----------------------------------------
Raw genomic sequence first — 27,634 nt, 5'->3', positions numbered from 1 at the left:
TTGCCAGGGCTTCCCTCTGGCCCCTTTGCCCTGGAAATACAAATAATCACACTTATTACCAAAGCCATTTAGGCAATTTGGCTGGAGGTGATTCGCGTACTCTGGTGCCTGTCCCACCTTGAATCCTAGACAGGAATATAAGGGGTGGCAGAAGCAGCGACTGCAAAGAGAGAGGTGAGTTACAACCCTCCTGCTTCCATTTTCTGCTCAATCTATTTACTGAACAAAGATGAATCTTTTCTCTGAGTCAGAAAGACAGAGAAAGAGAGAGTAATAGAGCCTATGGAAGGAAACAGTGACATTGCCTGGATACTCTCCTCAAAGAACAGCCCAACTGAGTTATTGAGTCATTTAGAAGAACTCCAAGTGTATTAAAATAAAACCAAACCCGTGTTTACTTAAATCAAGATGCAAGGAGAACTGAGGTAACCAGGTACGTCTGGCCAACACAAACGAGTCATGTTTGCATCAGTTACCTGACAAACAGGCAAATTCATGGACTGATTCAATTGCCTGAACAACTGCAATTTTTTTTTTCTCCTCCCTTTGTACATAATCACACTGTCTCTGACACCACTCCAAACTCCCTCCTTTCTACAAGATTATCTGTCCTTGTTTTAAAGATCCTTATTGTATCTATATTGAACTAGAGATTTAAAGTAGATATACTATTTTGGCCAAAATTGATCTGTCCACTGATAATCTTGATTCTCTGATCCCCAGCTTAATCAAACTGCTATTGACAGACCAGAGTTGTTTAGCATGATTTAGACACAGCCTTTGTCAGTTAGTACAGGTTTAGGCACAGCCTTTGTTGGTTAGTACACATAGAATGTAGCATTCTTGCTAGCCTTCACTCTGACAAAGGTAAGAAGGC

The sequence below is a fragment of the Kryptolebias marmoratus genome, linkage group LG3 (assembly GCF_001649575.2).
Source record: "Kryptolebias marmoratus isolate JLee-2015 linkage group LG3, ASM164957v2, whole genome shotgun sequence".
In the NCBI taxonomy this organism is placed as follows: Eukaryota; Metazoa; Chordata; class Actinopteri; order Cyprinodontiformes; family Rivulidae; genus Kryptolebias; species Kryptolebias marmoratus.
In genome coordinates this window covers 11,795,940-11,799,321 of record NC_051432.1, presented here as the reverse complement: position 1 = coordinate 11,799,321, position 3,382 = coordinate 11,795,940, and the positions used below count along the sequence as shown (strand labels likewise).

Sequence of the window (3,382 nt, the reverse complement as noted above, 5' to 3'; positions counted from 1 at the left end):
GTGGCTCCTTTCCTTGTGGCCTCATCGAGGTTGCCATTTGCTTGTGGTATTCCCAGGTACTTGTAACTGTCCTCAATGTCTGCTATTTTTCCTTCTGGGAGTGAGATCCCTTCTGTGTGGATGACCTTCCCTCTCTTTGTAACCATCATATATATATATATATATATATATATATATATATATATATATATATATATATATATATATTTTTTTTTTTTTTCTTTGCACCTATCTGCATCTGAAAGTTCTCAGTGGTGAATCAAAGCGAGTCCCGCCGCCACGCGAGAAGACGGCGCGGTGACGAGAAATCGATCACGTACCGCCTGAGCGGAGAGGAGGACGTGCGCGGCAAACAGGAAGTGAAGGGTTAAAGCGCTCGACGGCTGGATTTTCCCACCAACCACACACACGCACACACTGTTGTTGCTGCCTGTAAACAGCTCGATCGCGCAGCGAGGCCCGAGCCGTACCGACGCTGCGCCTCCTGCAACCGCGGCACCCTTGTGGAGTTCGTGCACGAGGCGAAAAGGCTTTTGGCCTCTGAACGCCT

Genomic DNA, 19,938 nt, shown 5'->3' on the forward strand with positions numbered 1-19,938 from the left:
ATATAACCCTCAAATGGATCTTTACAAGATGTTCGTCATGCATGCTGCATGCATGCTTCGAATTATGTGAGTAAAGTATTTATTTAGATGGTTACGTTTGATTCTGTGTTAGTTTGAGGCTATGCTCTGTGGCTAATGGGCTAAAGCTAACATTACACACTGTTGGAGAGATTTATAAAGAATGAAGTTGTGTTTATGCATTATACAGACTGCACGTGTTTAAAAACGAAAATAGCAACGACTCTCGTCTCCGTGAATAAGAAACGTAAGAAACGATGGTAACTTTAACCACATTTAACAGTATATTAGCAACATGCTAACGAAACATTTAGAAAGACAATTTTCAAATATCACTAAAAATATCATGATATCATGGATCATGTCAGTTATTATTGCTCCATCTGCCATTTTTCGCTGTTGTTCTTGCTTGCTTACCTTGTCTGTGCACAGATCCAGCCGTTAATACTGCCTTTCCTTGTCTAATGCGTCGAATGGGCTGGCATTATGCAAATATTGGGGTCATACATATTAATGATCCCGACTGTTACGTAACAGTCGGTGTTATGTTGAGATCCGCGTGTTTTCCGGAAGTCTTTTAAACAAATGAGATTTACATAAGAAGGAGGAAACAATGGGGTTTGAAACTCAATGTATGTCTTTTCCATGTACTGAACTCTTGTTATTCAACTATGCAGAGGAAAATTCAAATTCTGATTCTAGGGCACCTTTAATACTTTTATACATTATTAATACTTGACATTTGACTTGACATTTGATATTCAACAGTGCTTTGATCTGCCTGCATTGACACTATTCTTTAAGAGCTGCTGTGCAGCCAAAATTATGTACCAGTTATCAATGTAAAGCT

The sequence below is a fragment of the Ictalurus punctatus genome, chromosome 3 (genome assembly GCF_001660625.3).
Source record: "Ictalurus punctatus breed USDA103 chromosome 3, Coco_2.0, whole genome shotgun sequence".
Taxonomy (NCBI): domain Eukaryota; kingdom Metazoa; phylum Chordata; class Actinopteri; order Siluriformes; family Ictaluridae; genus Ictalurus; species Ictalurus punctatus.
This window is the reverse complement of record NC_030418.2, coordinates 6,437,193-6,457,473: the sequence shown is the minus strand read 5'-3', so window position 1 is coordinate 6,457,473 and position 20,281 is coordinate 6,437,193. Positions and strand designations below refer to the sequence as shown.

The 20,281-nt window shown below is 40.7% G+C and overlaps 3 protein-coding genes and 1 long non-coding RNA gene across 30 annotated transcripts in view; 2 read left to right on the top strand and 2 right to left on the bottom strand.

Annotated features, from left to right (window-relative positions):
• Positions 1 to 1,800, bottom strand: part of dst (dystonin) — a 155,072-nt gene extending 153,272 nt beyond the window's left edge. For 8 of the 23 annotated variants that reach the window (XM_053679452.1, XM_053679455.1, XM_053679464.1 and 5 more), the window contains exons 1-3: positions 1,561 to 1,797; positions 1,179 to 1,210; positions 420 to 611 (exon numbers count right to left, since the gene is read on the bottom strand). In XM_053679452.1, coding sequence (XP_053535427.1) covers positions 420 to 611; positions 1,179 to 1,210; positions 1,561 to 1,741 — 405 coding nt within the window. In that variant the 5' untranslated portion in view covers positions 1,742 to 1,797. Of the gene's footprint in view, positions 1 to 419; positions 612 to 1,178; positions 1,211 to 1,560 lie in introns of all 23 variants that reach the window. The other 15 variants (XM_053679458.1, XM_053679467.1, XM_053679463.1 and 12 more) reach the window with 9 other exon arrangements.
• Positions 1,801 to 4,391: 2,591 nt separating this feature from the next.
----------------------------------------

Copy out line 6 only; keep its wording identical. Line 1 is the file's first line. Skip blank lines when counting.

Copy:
In genome coordinates this window covers 11,795,940-11,799,321 of record NC_051432.1, presented here as the reverse complement: position 1 = coordinate 11,799,321, position 3,382 = coordinate 11,795,940, and the positions used below count along the sequence as shown (strand labels likewise).